The Final Tango reveals the previously untold story of Brad Trimmer: NBA analyst, basketball savant, Twitter phenom, and Hemingway-like storyteller. In a series of interviews, Trimmer explains his dealings with The Ringer, specifically editorial director Chris Ryan. Below is Ryan’s response to the extremely real events in question.
They say that true love is the soul’s recognition of its counterpoint in another. I did not truly love Brad Trimmer. It’s my job to find interesting voices, and help those voices sing. The song is called “Basketball,” but there are many different versions. I still haven’t figured out Brad’s. I don’t think I ever will.
I can’t remember the first time I met Brad—I think he reached out over my preferred social network, LinkedIn, which is where I’ve met most of my closest friends and most treasured colleagues. His pitch was simple enough: play breakdowns, advanced analytics, the usual. But there was nothing usual about Brad Trimmer. To say that he simply broke down plays is to say Jim Morrison sang love songs over keyboard melodies. They both broke on through to the other side. One is just better known than the other. Until now.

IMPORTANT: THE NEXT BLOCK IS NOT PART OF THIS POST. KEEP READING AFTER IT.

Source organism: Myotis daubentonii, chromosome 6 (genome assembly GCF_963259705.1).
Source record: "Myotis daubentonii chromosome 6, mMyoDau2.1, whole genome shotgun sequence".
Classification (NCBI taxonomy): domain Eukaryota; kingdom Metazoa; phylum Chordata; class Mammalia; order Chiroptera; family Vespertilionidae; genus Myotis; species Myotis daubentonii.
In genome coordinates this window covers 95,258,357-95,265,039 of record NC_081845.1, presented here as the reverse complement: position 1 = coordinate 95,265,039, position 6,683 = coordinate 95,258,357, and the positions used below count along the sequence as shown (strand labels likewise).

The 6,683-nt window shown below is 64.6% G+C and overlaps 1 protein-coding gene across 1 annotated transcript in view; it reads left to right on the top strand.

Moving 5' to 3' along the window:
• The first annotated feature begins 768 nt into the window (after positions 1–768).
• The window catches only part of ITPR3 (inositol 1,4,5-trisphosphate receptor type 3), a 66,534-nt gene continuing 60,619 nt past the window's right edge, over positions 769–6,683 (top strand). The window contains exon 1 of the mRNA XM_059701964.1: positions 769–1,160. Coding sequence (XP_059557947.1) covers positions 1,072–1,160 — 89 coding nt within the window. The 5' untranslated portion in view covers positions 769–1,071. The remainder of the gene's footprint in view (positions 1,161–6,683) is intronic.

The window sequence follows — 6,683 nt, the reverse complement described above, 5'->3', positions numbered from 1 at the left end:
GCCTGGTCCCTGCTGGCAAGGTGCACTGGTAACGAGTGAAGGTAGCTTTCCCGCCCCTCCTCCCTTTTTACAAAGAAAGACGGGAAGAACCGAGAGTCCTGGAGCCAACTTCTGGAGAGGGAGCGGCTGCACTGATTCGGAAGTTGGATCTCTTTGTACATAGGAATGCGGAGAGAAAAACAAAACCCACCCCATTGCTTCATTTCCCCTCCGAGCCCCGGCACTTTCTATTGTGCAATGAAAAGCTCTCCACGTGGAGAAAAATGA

We brought Brad in because we were looking to expand The Ringer’s suite of basketball video offerings. We figured he’d be useful at explaining the vagaries of Toronto’s offense, the Sixers’ defense, and the tactical minds of coaches like Erik Spoelstra and Ettore Messina (a big, big influence on Brad’s work). What we got was an often uncomfortable baring of the human soul. In 27 separate pilot videos, Brad—sometimes with me, sometimes on his own—toyed with ideas of existentialism, nihilism, self-destruction, pseudo-spiritual transformation, martyrdom, and SLOB actions. Every few months, we’d try a different format, and inevitably he would explode that format, then retreat to parts unknown (apparently a one-bedroom Hollywood apartment).
If I had to guess, Brad would say that we repressed his views—that he was too real for this world. There’s some truth to that; I don’t think anyone wants to think about John the Baptist when contemplating Pascal Siakam. But the truth is that he rarely, if ever, knew where to stand, how to sit, or where the camera was at any given time. Here’s another thing they say: There are no second acts in American life. I guess we’ll find out how true that one is.